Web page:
- Now, as our tool is now nearly complete in its implementation, we move over to making it available in the toolbox (that is the ItemValidationPipeline()). Pipelines are where data can be validated, and schemas are passed through a network of scripts to the tool that works on them and produces the needed output. (PR) (Read More)
- When integration is complete, then we move over to the crucial steps of refactoring, optimization of each module, script, and data file that will be used before pushing to production. Also, necessary documentation (PR)
- Packaging/shipping to PyPi (Done when this gets merged – https://github.com/scrapinghub/spidermon/pull/201)
- One blog each week regarding Spidermon, my project and my experience, learning through the project on Mixster.
- For the community to track progress, a tracker was maintained with my latest developments containing week-to-week updates, and MoM of mentor meetings. This helps to maintain accountability, transparency and keeping track.
What did you love about working with ScrapingHub?
The thing that I truly loved about ScrapingHub is the feeling of working remotely, with necessary amount of discipline, commitment and dedication towards my work. Google Summer of Code provides us with a great opportunity to truly improve upon on our work, skills and push us out of our comfort zone. I feel great, being able to learn so many things on the fly as well as getting guidance from my awesome mentors, Renne Rocha and Júlio César Batista from ScrapingHub.
If there was work that needs to be done for the week, I would often do it on the weekends as who loved chasing deadlines under pressure. But all that changed, as now I work consistently throughout the week, pushing commits, refactoring code and learning new things from my time in Google Summer of Code. This has been a great change in my work ethic.
The Scrapy Project and ScrapingHub has been great part of me over the last 6 months. I have been getting some unique, innovative challenges to work and wrap my head around. Lately, have resolved my shortcomings related to communication as well as the work that was needed to be done.
I don’t work that hard, I see to be having more time, as I distribute my work evenly over the day, still write a lot of blogs, break down my tasks into smaller bits and look for feedback wherever possible. Life’s good working with ScrapingHub.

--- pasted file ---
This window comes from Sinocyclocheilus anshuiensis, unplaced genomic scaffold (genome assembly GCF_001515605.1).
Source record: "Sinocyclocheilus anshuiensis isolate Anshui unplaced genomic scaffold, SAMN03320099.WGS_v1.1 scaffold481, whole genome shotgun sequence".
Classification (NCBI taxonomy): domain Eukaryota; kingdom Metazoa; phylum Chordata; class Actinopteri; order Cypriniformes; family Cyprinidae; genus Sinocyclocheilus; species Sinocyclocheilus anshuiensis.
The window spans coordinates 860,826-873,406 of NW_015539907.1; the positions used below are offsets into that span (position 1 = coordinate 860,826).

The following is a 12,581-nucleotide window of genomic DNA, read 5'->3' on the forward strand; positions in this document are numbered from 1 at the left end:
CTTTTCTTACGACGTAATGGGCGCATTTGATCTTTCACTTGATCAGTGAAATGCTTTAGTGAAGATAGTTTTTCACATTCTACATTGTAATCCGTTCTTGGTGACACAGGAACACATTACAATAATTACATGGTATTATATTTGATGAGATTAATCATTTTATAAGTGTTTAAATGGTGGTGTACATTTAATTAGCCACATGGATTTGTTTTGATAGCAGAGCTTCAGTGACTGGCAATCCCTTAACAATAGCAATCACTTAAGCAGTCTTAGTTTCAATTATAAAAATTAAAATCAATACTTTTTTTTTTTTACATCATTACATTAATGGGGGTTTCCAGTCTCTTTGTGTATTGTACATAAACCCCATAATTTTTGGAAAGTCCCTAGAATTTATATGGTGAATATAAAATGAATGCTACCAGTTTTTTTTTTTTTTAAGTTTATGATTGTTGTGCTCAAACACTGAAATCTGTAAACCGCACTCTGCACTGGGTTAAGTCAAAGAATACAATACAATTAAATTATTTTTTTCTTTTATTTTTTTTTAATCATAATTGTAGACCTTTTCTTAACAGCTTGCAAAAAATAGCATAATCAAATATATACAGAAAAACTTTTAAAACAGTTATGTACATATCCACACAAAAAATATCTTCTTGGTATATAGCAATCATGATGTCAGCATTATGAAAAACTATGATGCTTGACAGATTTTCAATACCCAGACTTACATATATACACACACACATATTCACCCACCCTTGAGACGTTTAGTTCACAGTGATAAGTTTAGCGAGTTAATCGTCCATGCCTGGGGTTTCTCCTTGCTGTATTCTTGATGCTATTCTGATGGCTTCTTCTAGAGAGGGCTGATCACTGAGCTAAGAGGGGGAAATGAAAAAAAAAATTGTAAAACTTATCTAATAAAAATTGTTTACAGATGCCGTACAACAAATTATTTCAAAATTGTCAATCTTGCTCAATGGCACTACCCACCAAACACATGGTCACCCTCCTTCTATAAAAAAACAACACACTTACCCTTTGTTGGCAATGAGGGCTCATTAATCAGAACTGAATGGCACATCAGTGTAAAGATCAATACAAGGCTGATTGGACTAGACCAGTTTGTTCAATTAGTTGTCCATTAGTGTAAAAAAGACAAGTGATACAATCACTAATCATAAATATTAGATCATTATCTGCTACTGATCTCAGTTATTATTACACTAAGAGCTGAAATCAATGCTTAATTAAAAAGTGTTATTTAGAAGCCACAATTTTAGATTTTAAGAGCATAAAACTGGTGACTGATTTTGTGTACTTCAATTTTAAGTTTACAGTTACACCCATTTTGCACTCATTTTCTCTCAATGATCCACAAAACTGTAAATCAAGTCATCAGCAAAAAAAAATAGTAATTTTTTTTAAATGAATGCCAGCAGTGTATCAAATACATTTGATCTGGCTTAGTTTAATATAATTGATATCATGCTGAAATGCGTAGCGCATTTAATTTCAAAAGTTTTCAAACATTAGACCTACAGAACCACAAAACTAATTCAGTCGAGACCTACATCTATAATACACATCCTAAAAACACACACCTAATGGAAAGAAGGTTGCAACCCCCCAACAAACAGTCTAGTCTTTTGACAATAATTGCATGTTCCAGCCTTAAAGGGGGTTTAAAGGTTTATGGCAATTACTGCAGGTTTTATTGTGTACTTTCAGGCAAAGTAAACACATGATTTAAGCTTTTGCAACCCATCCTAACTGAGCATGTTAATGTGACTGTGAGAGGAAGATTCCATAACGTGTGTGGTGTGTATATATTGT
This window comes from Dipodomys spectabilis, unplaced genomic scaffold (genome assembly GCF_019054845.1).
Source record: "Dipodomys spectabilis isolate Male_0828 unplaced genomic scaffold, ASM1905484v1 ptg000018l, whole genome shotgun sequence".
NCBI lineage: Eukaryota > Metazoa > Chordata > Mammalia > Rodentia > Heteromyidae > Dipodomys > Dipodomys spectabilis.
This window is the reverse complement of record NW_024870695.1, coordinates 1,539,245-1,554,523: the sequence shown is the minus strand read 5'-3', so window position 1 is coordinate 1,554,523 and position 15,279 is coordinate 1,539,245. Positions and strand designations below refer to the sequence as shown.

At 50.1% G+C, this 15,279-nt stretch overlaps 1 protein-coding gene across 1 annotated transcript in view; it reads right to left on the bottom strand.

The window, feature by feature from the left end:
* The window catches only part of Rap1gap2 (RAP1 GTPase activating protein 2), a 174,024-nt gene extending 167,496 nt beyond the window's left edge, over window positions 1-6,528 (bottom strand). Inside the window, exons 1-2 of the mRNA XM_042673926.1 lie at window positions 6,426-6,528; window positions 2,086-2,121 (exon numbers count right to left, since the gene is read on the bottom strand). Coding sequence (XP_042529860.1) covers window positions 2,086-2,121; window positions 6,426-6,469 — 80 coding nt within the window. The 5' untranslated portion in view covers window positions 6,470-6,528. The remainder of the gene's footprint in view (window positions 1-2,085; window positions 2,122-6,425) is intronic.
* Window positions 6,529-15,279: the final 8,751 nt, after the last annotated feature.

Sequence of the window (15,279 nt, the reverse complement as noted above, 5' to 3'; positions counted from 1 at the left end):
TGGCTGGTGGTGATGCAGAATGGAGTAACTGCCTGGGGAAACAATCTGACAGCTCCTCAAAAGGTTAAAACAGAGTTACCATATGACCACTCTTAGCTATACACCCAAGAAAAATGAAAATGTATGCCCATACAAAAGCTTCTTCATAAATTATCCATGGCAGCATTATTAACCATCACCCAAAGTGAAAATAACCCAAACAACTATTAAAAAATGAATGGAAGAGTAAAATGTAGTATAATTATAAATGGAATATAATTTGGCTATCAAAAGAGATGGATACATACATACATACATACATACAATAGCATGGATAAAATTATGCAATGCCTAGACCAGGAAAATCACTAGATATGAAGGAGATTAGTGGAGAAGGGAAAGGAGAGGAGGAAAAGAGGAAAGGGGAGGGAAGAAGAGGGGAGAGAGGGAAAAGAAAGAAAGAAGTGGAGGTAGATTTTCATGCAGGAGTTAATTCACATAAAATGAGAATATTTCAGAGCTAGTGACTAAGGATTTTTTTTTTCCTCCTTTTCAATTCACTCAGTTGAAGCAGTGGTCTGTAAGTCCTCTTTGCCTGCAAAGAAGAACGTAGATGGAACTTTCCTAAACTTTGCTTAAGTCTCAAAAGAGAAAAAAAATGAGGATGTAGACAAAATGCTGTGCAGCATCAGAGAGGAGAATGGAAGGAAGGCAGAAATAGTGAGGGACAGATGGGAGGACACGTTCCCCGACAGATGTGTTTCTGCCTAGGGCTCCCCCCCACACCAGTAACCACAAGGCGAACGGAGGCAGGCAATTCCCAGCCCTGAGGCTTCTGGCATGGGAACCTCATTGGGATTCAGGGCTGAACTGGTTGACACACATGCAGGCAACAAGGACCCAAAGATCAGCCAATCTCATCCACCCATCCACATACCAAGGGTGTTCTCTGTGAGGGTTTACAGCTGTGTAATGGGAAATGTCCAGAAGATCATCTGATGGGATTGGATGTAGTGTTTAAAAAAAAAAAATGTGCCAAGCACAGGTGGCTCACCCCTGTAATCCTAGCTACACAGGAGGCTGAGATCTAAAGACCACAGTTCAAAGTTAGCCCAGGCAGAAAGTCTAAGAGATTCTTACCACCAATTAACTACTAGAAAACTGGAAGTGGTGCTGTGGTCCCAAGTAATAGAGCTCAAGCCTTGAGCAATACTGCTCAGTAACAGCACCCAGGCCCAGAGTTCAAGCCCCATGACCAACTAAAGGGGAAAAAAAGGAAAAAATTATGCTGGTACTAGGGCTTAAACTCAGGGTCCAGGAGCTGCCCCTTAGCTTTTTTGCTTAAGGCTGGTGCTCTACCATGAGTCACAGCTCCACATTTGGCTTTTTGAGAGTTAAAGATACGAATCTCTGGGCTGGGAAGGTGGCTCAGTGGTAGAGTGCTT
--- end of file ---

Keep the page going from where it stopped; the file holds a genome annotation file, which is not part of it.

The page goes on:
What GSoC taught me in terms professionally and mentally?
Going through each work period helped me realize that things are almost almost never as simple as it seems. The more and more time I spent reading the code, documentation, trying to build a bigger picture in my head. The more I understood how big of a task I am undertaking, this also helped in reassessing the time as well recalibrate the effort that was being put into it.
I learned about debugging, testing, documentation, module management, python packaging, absolute and relative imports. Defaultdicts, __new__, list comprehensions, code readability, code coverage, logging, and tons of best practices. I am looking forward to learning even more, faster. Leveling up my Python, one leap at a time. This all helped me become a better programmer, not just by code I write. But, also inculcating the right discipline to work remotely.
I have no words to describe how grateful I am to my mentors – Renne Rocha and Júlio César Batista – for all their support and for being extremely responsive and helpful with every one of my problems. I am also thankful to the community of The Scrapy Project, ScrapingHub and Google for the opportunity to work on this project, which helped me learn a lot over the course of 3 months. Looking forward to contributing more to Scrapy’s codebase and thank you for all trusting me and giving me this opportunity to work.